This is potentially a hazardous situation for the MAX13362 because a negative voltage is applied to one of its inputs while it is not powered. A typical IC with an absolute maximum rating of -0.3V on its inputs would not survive this condition. The MAX13362, however, utilizes special input structures without the usual diodes to ground. This design allows it to survive this condition unscathed. Although the input current on the reversed input remained "leakage-like," the MAX13362 survived this condition for an extended period. An SPI read in this test resulted in 0x00000000.
2.4. Reverse Battery with One Input Connected to Ground and One to Battery
This test was performed and results similar to the previous test (section 2.3) were expected. Indeed, that was the case. No increased input currents were measured and an SPI read yielded 0x00000000.
3. Ground and Power-Supply ShiftsThe switches connected to the MAX13362 are often remote. It is, therefore, important that the IC continues to function properly when there are differences between the local and remote ground (at the switch) or between the local and remote supply voltage. These differences occur due to high currents flowing through the finite resistance (and inductance) of the vehicle ground and the supply wiring. Many automobile manufacturers specify that normal operation be maintained with ground and power supply shifts of 1V or more. The following tests were performed to determine the sensitivity of the MAX13362 to ground and supply shifts. The tests also sought to determine at what level a ground or supply shift became a problem, i.e., gave an incorrect switch-state reading.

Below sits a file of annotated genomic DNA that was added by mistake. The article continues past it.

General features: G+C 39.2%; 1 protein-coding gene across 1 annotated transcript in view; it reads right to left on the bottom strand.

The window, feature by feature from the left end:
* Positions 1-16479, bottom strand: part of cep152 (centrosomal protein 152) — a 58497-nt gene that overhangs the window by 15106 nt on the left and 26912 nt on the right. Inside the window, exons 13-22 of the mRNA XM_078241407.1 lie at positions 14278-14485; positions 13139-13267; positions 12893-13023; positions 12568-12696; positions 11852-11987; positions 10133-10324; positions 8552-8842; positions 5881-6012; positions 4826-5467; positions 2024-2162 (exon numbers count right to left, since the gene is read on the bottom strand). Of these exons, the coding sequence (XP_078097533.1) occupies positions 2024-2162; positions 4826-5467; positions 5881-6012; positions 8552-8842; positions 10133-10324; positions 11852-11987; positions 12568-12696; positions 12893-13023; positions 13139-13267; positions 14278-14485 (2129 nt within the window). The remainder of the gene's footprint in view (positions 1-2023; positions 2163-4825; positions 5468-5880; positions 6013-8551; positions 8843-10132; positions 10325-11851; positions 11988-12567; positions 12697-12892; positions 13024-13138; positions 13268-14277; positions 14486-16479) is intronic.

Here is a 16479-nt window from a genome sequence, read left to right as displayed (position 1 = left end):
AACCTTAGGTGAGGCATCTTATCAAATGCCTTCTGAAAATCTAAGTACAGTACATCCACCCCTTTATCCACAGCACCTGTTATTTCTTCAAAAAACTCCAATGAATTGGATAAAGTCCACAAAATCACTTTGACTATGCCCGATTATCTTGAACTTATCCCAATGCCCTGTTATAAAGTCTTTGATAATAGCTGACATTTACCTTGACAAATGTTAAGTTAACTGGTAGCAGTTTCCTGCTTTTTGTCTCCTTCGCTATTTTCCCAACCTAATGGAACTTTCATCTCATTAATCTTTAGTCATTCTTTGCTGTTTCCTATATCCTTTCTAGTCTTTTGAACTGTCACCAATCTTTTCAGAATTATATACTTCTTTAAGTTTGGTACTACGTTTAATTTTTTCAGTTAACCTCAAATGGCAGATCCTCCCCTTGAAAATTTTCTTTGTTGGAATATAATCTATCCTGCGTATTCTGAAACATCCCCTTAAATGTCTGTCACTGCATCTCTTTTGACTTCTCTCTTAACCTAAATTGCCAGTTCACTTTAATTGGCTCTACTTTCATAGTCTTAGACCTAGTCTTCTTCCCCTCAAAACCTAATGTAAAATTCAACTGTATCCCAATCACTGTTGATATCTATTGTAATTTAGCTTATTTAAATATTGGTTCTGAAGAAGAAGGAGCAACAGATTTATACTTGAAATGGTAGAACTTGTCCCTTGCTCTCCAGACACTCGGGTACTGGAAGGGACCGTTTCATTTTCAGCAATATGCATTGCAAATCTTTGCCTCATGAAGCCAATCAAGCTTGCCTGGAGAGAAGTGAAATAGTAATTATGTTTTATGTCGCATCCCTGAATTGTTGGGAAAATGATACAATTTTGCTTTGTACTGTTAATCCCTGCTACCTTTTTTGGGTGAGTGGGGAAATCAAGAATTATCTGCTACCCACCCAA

3.1. Negative Ground Shift
During this test the ground of the MAX13362 and the local microprocessor was shifted negatively with respect to the switch ground in steps of 500mV to observe possible erroneous switch-state changes. Testing was performed with one ground-connected switch and one battery-connected switch closed. No incorrect switch states were reported even with a ground shift as high as -5V. All SPI operations worked flawlessly throughout this test.
3.2. Positive Ground Shift
This test was performed with one closed ground-connected switch and one closed battery-connected switch. With a ground shift of 3.2V the ground-connected switch was reported incorrectly as "open." This error occurred because the input threshold of the MAX13362 used in this test was close to 3.2V. The state of the battery-connected switch was reported correctly up to a ground offset of 5V. All SPI operations worked normally during this test.
3.3. Positive Battery Voltage Shift on Battery-Connected Switch
In this test the voltage supplied to an external (closed) battery-connected switch was increased with respect to the battery voltage supplied to the MAX13362 through the reverse-battery-protection diode. The intention was to ensure that no abnormal current flowed into the affected input and that the switch state was correctly determined by the MAX13362. The voltage shift was increased in steps of 500mV up to a maximum of 5V. No malfunction was observed. The switch state read by SPI was consistently correct. In addition, no increase in input current could be measured.
ConclusionNone of the tests performed here damaged the MAX13362. The data confirm that the MAX13362 IC is very robust, as its design intended. Table 1 summarizes the conclusions from the testing described in this article.
Table 1. Summary of MAX13362 Robustness Test Results